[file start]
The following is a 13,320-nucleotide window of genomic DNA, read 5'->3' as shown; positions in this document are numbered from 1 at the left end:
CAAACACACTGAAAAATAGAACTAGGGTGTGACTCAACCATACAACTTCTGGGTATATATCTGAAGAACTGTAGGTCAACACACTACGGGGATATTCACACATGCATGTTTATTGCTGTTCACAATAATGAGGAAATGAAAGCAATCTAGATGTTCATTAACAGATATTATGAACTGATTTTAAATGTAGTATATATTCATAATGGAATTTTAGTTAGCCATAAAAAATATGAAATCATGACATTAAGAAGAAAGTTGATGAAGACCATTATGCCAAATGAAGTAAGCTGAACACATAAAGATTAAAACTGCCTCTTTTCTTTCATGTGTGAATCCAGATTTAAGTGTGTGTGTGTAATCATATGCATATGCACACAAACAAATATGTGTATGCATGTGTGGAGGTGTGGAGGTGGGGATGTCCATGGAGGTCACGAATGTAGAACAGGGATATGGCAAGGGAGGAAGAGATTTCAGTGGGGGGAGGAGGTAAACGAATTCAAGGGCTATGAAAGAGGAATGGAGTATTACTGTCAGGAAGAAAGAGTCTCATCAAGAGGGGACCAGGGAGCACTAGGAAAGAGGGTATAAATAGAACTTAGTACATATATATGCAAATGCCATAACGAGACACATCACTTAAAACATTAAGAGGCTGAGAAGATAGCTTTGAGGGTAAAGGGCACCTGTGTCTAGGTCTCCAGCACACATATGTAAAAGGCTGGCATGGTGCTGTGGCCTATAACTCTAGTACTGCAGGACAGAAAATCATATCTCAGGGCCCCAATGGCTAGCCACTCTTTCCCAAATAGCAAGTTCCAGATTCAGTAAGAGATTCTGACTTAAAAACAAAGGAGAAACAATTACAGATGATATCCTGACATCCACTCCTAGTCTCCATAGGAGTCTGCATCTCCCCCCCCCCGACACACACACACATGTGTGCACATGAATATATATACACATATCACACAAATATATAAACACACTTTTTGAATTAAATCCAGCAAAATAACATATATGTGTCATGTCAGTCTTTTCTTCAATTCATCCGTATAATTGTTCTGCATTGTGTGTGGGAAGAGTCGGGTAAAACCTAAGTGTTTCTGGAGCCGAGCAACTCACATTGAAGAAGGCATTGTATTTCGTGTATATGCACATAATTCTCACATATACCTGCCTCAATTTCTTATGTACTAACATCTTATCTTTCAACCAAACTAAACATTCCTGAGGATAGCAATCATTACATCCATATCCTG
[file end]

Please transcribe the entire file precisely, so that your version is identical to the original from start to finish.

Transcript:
The following is a 13,320-nucleotide window of genomic DNA, read 5'->3' as shown; positions in this document are numbered from 1 at the left end:
CAAACACACTGAAAAATAGAACTAGGGTGTGACTCAACCATACAACTTCTGGGTATATATCTGAAGAACTGTAGGTCAACACACTACGGGGATATTCACACATGCATGTTTATTGCTGTTCACAATAATGAGGAAATGAAAGCAATCTAGATGTTCATTAACAGATATTATGAACTGATTTTAAATGTAGTATATATTCATAATGGAATTTTAGTTAGCCATAAAAAATATGAAATCATGACATTAAGAAGAAAGTTGATGAAGACCATTATGCCAAATGAAGTAAGCTGAACACATAAAGATTAAAACTGCCTCTTTTCTTTCATGTGTGAATCCAGATTTAAGTGTGTGTGTGTAATCATATGCATATGCACACAAACAAATATGTGTATGCATGTGTGGAGGTGTGGAGGTGGGGATGTCCATGGAGGTCACGAATGTAGAACAGGGATATGGCAAGGGAGGAAGAGATTTCAGTGGGGGGAGGAGGTAAACGAATTCAAGGGCTATGAAAGAGGAATGGAGTATTACTGTCAGGAAGAAAGAGTCTCATCAAGAGGGGACCAGGGAGCACTAGGAAAGAGGGTATAAATAGAACTTAGTACATATATATGCAAATGCCATAACGAGACACATCACTTAAAACATTAAGAGGCTGAGAAGATAGCTTTGAGGGTAAAGGGCACCTGTGTCTAGGTCTCCAGCACACATATGTAAAAGGCTGGCATGGTGCTGTGGCCTATAACTCTAGTACTGCAGGACAGAAAATCATATCTCAGGGCCCCAATGGCTAGCCACTCTTTCCCAAATAGCAAGTTCCAGATTCAGTAAGAGATTCTGACTTAAAAACAAAGGAGAAACAATTACAGATGATATCCTGACATCCACTCCTAGTCTCCATAGGAGTCTGCATCTCCCCCCCCCCGACACACACACACATGTGTGCACATGAATATATATACACATATCACACAAATATATAAACACACTTTTTGAATTAAATCCAGCAAAATAACATATATGTGTCATGTCAGTCTTTTCTTCAATTCATCCGTATAATTGTTCTGCATTGTGTGTGGGAAGAGTCGGGTAAAACCTAAGTGTTTCTGGAGCCGAGCAACTCACATTGAAGAAGGCATTGTATTTCGTGTATATGCACATAATTCTCACATATACCTGCCTCAATTTCTTATGTACTAACATCTTATCTTTCAACCAAACTAAACATTCCTGAGGATAGCAATCATTACATCCATATCCTG